However, not all stroke patients are transported by emergency medical service (EMS) to stroke centers. To extend the observed benefits of stroke centers to all stroke patients, state legislators, public health departments, and national organizations recommended building stroke systems of care in which EMS paramedics would bypass local emergency departments and directly transport patients to stroke centers (EMS bypass policy) [14]. The concept of EMS bypassing some emergency departments to deliver patients to facilities with specialized capacity was also supported by better patient outcomes observed in the cardiac and trauma systems of care. Following a few early adopters of stroke bypass policies, a majority of US counties enacted new bypass policies between 2007and 2011 [15,16,17]. However, the evaluation of the policies’ effects in the USA has been limited to single urban counties; has not controlled for secular trends or patient-, hospital-, county-, and state-level covariates; and has not assessed key stroke patient outcomes such as 30-day mortality and short- and long-term functional independence at 90 days and 1 year later [18,19,20]. Thus, it is unknown how effective bypass policies are for increasing alteplase use, or how context and policy structure impact alteplase implementation. Furthermore, the barriers and facilitators experienced by stakeholders responsible for policy enactment have not been examined to guide counties presently considering bypass policies. Therefore, overall goal of this study is to inform decisions regarding if and how bypass policies should spread to non-policy counties, and to develop best practice toolkits for future implementers.

Research design and methods


This explanatory sequential mixed-methods proposal has three aims. In aim 1, we will test whether policy counties had higher intravenous alteplase use (implementation outcome) and better clinical stroke outcomes (lower 30-day mortality, and greater short- and long-term functional independence) than non-policy counties. In aim 2, we will test if urban counties had higher use of intravenous alteplase and better stroke patient outcomes than non-urban counties and if features of policy structure or implementation impacted outcomes. In aim 3, we will qualitatively explore the county- and hospital-level factors that enabled higher intravenous alteplase use and better stroke patient outcomes. Figure 1 depicts the overall structure of the project proposal.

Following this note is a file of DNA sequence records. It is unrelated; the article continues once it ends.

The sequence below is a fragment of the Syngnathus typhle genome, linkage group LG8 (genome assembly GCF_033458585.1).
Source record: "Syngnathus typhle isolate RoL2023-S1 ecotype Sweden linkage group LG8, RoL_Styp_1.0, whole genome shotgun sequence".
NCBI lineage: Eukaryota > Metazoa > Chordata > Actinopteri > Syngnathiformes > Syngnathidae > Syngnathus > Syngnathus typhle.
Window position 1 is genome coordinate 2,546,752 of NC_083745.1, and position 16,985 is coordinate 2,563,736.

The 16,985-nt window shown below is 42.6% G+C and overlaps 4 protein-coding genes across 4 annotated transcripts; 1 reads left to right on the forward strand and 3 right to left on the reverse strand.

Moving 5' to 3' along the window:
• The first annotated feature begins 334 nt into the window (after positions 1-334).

Fig. 1
figure 1

Explanatory sequential mixed-methods design with quantitative, qualitative, and mixed-methods analysis

Theoretical models

The Andersen Model for Health Services Utilization [21] guides our quantitative evaluation of policy effects on intravenous alteplase use and resultant patient outcomes, which include 30-day mortality and 90-day and 1-year functional independence. We will control for multilevel covariates, e.g., policy variation at the state, ambulance use by stroke patients and urban/rural status at the county, stroke center or teaching status of the hospital, and age, sex, and race/ethnicity of patients. In aim 3, we will use Consolidated Framework for Implementation Research (CFIR) to guide interviews of stroke and EMS physician leaders and the paramedics. CFIR is a taxonomy of constructs thought to be related to variation in implementation success and downstream outcomes [22]. We will examine 13 CFIR constructs (described below) that we hypothesize to be relevant to policy effectiveness and intravenous alteplase implementation.

Aims 1 and 2

Aim 1 tests if the county-level bypass policy led to higher intravenous alteplase use (implementation outcome), lower 30-day mortality, and greater 90-day and 1-year functional independence (clinical outcomes). Aim 2 tests whether policy effects varied by characteristics of the county.

Sample and analytic dataset